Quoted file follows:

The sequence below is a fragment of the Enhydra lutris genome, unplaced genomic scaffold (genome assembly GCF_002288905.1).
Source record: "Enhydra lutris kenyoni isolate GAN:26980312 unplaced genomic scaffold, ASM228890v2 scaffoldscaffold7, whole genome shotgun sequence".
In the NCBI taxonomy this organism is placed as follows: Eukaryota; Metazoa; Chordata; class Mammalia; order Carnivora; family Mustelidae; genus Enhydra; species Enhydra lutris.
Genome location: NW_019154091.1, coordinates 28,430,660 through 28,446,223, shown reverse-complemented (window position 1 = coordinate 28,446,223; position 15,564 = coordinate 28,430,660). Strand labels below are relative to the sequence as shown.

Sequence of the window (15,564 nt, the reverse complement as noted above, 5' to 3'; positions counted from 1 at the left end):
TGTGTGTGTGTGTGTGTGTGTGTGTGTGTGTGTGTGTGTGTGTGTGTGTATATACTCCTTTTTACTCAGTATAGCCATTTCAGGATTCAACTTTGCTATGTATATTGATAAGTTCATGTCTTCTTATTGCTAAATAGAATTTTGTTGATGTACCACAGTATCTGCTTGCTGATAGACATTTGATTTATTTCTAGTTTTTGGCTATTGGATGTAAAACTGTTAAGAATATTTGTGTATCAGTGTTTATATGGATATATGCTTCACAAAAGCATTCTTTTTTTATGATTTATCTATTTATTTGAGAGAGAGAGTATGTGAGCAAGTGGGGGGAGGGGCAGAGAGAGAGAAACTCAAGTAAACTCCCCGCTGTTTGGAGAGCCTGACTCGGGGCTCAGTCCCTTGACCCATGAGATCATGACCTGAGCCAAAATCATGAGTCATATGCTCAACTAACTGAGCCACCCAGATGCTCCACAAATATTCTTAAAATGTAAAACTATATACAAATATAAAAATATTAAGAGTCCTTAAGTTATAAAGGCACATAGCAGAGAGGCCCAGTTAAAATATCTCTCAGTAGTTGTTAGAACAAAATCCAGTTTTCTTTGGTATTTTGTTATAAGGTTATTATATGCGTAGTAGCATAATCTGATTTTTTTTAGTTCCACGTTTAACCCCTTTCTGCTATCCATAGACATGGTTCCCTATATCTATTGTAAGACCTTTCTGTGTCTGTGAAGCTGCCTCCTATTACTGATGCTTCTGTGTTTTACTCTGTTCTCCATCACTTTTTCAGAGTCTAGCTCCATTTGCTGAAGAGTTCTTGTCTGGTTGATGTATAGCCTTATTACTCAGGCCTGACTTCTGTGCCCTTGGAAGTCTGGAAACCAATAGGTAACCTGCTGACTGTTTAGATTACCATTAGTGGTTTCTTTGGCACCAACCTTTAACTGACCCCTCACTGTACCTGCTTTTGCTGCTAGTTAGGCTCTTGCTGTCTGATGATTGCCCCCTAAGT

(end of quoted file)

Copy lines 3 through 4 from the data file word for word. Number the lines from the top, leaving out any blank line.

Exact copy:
In the NCBI taxonomy this organism is placed as follows: Eukaryota; Metazoa; Chordata; class Mammalia; order Carnivora; family Mustelidae; genus Enhydra; species Enhydra lutris.
Genome location: NW_019154091.1, coordinates 28,430,660 through 28,446,223, shown reverse-complemented (window position 1 = coordinate 28,446,223; position 15,564 = coordinate 28,430,660). Strand labels below are relative to the sequence as shown.